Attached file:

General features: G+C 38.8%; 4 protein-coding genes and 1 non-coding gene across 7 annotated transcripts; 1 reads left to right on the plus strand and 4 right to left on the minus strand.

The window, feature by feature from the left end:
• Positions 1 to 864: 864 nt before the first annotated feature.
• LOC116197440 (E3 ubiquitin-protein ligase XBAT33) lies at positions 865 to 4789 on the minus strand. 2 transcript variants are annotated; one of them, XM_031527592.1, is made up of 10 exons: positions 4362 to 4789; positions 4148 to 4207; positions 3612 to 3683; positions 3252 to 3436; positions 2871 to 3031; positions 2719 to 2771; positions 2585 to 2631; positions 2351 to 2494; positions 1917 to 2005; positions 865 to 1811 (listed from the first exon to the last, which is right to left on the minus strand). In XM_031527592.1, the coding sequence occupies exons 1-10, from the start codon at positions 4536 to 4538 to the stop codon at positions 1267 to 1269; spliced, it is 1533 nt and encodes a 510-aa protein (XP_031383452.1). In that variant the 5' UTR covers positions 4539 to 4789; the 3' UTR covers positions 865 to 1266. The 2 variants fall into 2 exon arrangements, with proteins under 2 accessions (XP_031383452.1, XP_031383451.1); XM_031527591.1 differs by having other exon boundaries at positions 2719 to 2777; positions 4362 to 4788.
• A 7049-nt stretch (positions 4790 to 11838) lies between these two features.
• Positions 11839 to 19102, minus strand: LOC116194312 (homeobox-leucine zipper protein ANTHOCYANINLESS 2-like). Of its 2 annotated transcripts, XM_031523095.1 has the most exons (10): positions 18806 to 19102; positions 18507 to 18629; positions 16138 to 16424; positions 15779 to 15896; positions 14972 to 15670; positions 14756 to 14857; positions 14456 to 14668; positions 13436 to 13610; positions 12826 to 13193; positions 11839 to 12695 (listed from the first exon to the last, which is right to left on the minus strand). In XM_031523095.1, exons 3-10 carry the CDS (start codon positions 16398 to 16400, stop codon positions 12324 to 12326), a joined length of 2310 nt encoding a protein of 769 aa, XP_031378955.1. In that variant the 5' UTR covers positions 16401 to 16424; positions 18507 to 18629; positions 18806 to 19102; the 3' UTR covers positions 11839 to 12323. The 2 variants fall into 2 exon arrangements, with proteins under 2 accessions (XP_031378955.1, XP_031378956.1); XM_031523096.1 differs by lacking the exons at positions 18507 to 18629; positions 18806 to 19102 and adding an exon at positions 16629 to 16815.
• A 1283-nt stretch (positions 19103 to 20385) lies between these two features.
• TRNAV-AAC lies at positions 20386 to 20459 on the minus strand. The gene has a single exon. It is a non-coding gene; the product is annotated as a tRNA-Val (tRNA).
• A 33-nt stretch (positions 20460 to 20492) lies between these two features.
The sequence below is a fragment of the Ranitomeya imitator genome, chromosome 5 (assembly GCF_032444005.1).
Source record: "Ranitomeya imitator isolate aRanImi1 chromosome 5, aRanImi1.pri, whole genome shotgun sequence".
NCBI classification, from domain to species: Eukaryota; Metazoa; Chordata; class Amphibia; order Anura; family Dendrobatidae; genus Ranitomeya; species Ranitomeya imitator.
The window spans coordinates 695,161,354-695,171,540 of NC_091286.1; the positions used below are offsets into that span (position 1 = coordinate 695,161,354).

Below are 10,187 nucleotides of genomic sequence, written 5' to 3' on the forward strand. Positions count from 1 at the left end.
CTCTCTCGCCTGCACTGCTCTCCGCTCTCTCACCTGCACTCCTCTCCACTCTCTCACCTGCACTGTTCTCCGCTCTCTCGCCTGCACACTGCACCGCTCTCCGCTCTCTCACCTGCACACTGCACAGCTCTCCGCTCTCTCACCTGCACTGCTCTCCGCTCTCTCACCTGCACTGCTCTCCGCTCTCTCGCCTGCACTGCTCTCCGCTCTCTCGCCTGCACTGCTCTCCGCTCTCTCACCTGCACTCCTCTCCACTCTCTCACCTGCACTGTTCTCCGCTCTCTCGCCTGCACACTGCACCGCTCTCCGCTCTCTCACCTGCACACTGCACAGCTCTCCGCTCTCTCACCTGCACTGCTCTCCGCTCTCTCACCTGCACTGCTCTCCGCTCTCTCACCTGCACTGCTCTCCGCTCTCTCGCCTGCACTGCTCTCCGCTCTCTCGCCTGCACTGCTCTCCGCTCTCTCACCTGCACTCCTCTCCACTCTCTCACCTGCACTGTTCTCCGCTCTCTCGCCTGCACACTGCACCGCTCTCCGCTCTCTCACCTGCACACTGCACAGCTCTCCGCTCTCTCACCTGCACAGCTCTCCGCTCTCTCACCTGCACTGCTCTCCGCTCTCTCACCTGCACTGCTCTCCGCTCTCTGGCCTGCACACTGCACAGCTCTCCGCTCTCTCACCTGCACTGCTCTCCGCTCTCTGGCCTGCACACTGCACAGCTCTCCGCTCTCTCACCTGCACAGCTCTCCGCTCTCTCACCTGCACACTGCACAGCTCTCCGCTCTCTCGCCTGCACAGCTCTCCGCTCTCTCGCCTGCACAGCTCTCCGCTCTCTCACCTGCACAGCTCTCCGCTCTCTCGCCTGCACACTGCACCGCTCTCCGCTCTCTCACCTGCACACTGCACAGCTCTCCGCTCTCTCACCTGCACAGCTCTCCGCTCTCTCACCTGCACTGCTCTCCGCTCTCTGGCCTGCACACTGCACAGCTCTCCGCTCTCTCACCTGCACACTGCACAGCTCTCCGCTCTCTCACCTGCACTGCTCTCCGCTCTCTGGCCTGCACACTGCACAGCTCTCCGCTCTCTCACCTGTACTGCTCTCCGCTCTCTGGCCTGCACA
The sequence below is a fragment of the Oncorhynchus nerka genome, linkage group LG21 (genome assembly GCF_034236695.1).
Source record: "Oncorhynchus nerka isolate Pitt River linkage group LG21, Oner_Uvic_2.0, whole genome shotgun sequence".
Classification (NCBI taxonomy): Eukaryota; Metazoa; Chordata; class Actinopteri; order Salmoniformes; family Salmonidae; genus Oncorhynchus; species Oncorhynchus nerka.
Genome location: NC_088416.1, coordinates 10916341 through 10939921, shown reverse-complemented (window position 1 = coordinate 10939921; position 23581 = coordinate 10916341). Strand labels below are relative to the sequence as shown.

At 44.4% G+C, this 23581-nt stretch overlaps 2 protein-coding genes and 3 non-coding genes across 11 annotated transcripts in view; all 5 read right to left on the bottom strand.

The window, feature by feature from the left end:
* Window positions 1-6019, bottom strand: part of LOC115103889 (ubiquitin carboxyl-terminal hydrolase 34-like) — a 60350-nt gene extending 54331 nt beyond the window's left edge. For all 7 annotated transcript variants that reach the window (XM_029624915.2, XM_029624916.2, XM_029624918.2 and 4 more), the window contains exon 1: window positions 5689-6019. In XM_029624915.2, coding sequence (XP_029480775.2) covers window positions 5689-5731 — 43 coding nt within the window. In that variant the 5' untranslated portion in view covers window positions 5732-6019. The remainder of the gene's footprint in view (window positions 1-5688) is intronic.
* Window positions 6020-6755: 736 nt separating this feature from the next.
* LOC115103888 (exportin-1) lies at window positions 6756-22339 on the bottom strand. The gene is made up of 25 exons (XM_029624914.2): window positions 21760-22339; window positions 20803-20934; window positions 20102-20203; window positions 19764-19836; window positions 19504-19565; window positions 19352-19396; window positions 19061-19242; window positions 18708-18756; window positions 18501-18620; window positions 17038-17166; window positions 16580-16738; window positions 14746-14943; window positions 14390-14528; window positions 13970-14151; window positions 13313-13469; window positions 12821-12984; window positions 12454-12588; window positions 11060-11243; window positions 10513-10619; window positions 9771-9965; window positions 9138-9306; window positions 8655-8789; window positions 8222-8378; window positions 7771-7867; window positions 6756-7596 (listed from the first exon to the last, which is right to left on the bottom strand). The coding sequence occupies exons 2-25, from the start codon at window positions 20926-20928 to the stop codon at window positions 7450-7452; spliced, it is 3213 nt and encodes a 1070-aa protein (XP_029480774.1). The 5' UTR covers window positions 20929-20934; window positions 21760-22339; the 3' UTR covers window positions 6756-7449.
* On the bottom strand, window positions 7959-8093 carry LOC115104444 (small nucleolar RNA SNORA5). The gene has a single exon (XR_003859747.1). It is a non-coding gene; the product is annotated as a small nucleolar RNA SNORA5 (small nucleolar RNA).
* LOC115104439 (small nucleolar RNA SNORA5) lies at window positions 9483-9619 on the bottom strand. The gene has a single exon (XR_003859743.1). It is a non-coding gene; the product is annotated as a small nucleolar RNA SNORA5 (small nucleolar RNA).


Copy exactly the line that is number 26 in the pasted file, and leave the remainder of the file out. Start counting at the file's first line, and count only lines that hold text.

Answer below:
* LOC115104439 (small nucleolar RNA SNORA5) lies at window positions 9483-9619 on the bottom strand. The gene has a single exon (XR_003859743.1). It is a non-coding gene; the product is annotated as a small nucleolar RNA SNORA5 (small nucleolar RNA).